Following her sister's death from drug addiction, a high school student is forced to leave her private school to return to her old, crime-filled neighborhood where she re-kindles an unlikely passion for the competitive world of step dancing.
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Unable to afford the tuition needed to fund her private school education, Rayanna or Raya (Rutina Wesley) returns to her family home in the city while reluctantly re-evaluating her future. Upon learning that the top prize for an upcoming step-dancing competition is $50,000, Raya uses her impressive moves to earn a coveted slot in her good friend Bishop's (Dwain Murphy) predominantly male JSJ crew. Isolated from the local females due to jealousy and separated from her fellow dancers by gender, the ambitious dancer is subsequently kicked-off the team for showing off during a preliminary competition. Now, if Raya has any hope of realizing her medical school dreams, she will have to either earn back Bishop's trust or organize her own dance crew and start over from scratch. In the end, she eventually learns "how she move". Written by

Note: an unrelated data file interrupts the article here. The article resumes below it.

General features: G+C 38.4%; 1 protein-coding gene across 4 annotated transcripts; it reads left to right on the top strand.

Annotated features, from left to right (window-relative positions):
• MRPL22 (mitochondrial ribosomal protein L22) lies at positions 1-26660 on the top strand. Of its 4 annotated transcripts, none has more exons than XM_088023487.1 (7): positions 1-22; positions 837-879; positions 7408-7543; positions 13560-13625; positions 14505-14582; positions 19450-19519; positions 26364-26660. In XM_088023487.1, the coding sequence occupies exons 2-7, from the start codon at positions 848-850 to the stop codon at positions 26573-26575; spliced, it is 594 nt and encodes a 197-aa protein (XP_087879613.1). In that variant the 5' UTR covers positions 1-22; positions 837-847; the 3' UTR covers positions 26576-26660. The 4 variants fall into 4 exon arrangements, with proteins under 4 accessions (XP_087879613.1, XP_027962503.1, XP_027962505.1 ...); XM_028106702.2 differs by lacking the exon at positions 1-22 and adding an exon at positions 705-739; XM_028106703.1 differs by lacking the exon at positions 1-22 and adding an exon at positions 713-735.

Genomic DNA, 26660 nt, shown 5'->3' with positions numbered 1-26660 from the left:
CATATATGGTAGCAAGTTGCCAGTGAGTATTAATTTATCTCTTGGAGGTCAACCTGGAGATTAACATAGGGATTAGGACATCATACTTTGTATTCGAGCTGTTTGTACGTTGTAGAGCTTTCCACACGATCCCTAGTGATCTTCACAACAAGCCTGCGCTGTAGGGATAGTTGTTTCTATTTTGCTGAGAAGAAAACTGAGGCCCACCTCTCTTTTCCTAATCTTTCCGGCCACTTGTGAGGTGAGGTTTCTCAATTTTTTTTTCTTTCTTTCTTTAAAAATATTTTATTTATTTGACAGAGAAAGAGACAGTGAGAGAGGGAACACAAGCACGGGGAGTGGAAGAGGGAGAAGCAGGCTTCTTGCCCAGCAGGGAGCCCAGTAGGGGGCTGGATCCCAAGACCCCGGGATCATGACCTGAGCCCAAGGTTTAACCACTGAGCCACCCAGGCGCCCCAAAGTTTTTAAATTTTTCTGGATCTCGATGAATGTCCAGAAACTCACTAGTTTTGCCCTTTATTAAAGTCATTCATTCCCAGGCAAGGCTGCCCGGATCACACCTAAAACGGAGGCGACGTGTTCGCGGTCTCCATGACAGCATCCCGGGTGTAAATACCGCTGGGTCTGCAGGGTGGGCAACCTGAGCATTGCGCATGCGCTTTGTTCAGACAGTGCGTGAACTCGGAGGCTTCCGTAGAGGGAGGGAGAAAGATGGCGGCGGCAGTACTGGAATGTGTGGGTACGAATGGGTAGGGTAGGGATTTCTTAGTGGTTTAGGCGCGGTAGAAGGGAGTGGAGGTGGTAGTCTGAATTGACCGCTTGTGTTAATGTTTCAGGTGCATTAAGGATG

Well, if you are open-minded enough to have liked Barber Shop, then you will like this Canadian film.
If your mind is as closed-minded as Fort Knox, then you will give it the current score that it has : 2.5.
This is a film for anybody prepared to watch films from outside of their own racial grounds. It is engaging, it is true to life, on two or three occasions you lose the connections between the scenes, but many times, especially towards the end, you find yourself having a tear or two in your eyes and this simply because it so often mirrors what life can be like.
I like it and recommend it to anyone open minded beyond the traditional American film.
8 of 10 people found this review helpful.
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